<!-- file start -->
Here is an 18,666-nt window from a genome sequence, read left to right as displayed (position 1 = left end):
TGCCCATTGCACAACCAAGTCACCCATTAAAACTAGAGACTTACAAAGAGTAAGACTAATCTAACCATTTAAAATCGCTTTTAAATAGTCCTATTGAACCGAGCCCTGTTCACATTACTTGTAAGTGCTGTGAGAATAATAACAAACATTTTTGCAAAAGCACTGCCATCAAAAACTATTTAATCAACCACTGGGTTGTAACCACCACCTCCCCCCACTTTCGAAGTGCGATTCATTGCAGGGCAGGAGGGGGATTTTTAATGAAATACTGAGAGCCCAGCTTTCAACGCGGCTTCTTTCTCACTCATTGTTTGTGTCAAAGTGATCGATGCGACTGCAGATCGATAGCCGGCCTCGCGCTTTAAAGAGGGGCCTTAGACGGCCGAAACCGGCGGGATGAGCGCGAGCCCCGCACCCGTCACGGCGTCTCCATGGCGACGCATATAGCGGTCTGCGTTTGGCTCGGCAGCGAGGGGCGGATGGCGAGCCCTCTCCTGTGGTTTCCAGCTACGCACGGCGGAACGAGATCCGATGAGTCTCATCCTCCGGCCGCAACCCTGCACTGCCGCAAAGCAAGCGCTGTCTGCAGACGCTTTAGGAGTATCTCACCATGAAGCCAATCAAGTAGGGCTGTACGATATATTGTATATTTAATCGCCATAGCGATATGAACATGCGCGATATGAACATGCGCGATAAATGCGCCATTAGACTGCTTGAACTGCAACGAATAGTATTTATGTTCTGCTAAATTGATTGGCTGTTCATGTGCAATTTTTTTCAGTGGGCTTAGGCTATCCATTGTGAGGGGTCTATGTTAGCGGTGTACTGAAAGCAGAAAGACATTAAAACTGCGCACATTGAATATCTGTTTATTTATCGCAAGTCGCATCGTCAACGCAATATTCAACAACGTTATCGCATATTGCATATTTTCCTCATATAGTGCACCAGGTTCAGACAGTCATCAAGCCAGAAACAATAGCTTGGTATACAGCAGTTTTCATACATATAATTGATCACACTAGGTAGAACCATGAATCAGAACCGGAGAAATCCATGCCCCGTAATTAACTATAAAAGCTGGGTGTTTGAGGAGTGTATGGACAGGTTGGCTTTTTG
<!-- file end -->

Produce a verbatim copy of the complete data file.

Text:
Here is an 18,666-nt window from a genome sequence, read left to right as displayed (position 1 = left end):
TGCCCATTGCACAACCAAGTCACCCATTAAAACTAGAGACTTACAAAGAGTAAGACTAATCTAACCATTTAAAATCGCTTTTAAATAGTCCTATTGAACCGAGCCCTGTTCACATTACTTGTAAGTGCTGTGAGAATAATAACAAACATTTTTGCAAAAGCACTGCCATCAAAAACTATTTAATCAACCACTGGGTTGTAACCACCACCTCCCCCCACTTTCGAAGTGCGATTCATTGCAGGGCAGGAGGGGGATTTTTAATGAAATACTGAGAGCCCAGCTTTCAACGCGGCTTCTTTCTCACTCATTGTTTGTGTCAAAGTGATCGATGCGACTGCAGATCGATAGCCGGCCTCGCGCTTTAAAGAGGGGCCTTAGACGGCCGAAACCGGCGGGATGAGCGCGAGCCCCGCACCCGTCACGGCGTCTCCATGGCGACGCATATAGCGGTCTGCGTTTGGCTCGGCAGCGAGGGGCGGATGGCGAGCCCTCTCCTGTGGTTTCCAGCTACGCACGGCGGAACGAGATCCGATGAGTCTCATCCTCCGGCCGCAACCCTGCACTGCCGCAAAGCAAGCGCTGTCTGCAGACGCTTTAGGAGTATCTCACCATGAAGCCAATCAAGTAGGGCTGTACGATATATTGTATATTTAATCGCCATAGCGATATGAACATGCGCGATATGAACATGCGCGATAAATGCGCCATTAGACTGCTTGAACTGCAACGAATAGTATTTATGTTCTGCTAAATTGATTGGCTGTTCATGTGCAATTTTTTTCAGTGGGCTTAGGCTATCCATTGTGAGGGGTCTATGTTAGCGGTGTACTGAAAGCAGAAAGACATTAAAACTGCGCACATTGAATATCTGTTTATTTATCGCAAGTCGCATCGTCAACGCAATATTCAACAACGTTATCGCATATTGCATATTTTCCTCATATAGTGCACCAGGTTCAGACAGTCATCAAGCCAGAAACAATAGCTTGGTATACAGCAGTTTTCATACATATAATTGATCACACTAGGTAGAACCATGAATCAGAACCGGAGAAATCCATGCCCCGTAATTAACTATAAAAGCTGGGTGTTTGAGGAGTGTATGGACAGGTTGGCTTTTTG